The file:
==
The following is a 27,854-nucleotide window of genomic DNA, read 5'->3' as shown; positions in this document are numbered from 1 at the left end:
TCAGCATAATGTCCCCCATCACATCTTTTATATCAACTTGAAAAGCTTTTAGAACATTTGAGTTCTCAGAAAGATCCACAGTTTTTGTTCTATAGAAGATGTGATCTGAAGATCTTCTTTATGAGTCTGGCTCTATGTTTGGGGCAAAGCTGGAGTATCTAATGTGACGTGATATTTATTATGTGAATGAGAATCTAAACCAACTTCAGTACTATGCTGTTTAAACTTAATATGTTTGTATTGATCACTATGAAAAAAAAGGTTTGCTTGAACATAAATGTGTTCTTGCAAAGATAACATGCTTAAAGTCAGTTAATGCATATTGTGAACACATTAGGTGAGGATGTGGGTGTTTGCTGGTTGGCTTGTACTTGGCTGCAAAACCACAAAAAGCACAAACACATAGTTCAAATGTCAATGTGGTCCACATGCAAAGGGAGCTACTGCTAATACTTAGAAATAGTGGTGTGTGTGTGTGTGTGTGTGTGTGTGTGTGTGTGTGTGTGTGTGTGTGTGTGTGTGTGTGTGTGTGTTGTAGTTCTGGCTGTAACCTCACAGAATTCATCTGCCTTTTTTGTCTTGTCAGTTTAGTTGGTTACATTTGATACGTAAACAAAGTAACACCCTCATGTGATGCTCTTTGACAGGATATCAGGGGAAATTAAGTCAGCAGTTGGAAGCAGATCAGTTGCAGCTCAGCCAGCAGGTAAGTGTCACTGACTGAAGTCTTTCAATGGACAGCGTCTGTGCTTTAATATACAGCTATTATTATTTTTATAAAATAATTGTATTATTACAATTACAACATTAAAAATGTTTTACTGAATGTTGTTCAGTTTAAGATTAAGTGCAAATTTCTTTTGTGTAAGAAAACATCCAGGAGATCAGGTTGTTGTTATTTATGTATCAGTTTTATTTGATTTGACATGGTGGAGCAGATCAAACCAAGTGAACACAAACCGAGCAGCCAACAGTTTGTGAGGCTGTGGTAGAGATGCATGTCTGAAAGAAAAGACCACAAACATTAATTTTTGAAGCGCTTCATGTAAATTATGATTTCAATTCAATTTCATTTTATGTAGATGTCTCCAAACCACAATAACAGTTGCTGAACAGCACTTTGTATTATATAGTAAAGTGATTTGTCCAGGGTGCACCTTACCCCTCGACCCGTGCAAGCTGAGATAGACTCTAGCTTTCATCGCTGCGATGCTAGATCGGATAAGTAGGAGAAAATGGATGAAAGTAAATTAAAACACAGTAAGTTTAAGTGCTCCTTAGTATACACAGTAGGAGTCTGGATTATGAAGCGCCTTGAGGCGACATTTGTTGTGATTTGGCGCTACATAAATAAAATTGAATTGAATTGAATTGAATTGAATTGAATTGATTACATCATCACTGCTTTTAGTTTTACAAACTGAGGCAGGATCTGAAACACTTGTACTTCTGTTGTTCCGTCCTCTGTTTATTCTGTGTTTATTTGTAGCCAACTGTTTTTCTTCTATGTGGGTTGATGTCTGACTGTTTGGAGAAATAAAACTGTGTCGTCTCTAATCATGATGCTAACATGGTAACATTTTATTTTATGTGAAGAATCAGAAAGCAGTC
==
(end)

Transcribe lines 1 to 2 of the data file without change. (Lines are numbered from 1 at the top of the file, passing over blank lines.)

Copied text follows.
The following is a 27,854-nucleotide window of genomic DNA, read 5'->3' as shown; positions in this document are numbered from 1 at the left end:
TCAGCATAATGTCCCCCATCACATCTTTTATATCAACTTGAAAAGCTTTTAGAACATTTGAGTTCTCAGAAAGATCCACAGTTTTTGTTCTATAGAAGATGTGATCTGAAGATCTTCTTTATGAGTCTGGCTCTATGTTTGGGGCAAAGCTGGAGTATCTAATGTGACGTGATATTTATTATGTGAATGAGAATCTAAACCAACTTCAGTACTATGCTGTTTAAACTTAATATGTTTGTATTGATCACTATGAAAAAAAAGGTTTGCTTGAACATAAATGTGTTCTTGCAAAGATAACATGCTTAAAGTCAGTTAATGCATATTGTGAACACATTAGGTGAGGATGTGGGTGTTTGCTGGTTGGCTTGTACTTGGCTGCAAAACCACAAAAAGCACAAACACATAGTTCAAATGTCAATGTGGTCCACATGCAAAGGGAGCTACTGCTAATACTTAGAAATAGTGGTGTGTGTGTGTGTGTGTGTGTGTGTGTGTGTGTGTGTGTGTGTGTGTGTGTGTGTGTGTGTGTGTGTTGTAGTTCTGGCTGTAACCTCACAGAATTCATCTGCCTTTTTTGTCTTGTCAGTTTAGTTGGTTACATTTGATACGTAAACAAAGTAACACCCTCATGTGATGCTCTTTGACAGGATATCAGGGGAAATTAAGTCAGCAGTTGGAAGCAGATCAGTTGCAGCTCAGCCAGCAGGTAAGTGTCACTGACTGAAGTCTTTCAATGGACAGCGTCTGTGCTTTAATATACAGCTATTATTATTTTTATAAAATAATTGTATTATTACAATTACAACATTAAAAATGTTTTACTGAATGTTGTTCAGTTTAAGATTAAGTGCAAATTTCTTTTGTGTAAGAAAACATCCAGGAGATCAGGTTGTTGTTATTTATGTATCAGTTTTATTTGATTTGACATGGTGGAGCAGATCAAACCAAGTGAACACAAACCGAGCAGCCAACAGTTTGTGAGGCTGTGGTAGAGATGCATGTCTGAAAGAAAAGACCACAAACATTAATTTTTGAAGCGCTTCATGTAAATTATGATTTCAATTCAATTTCATTTTATGTAGATGTCTCCAAACCACAATAACAGTTGCTGAACAGCACTTTGTATTATATAGTAAAGTGATTTGTCCAGGGTGCACCTTACCCCTCGACCCGTGCAAGCTGAGATAGACTCTAGCTTTCATCGCTGCGATGCTAGATCGGATAAGTAGGAGAAAATGGATGAAAGTAAATTAAAACACAGTAAGTTTAAGTGCTCCTTAGTATACACAGTAGGAGTCTGGATTATGAAGCGCCTTGAGGCGACATTTGTTGTGATTTGGCGCTACATAAATAAAATTGAATTGAATTGAATTGAATTGAATTGAATTGATTACATCATCACTGCTTTTAGTTTTACAAACTGAGGCAGGATCTGAAACACTTGTACTTCTGTTGTTCCGTCCTCTGTTTATTCTGTGTTTATTTGTAGCCAACTGTTTTTCTTCTATGTGGGTTGATGTCTGACTGTTTGGAGAAATAAAACTGTGTCGTCTCTAATCATGATGCTAACATGGTAACATTTTATTTTATGTGAAGAATCAGAAAGCAGTC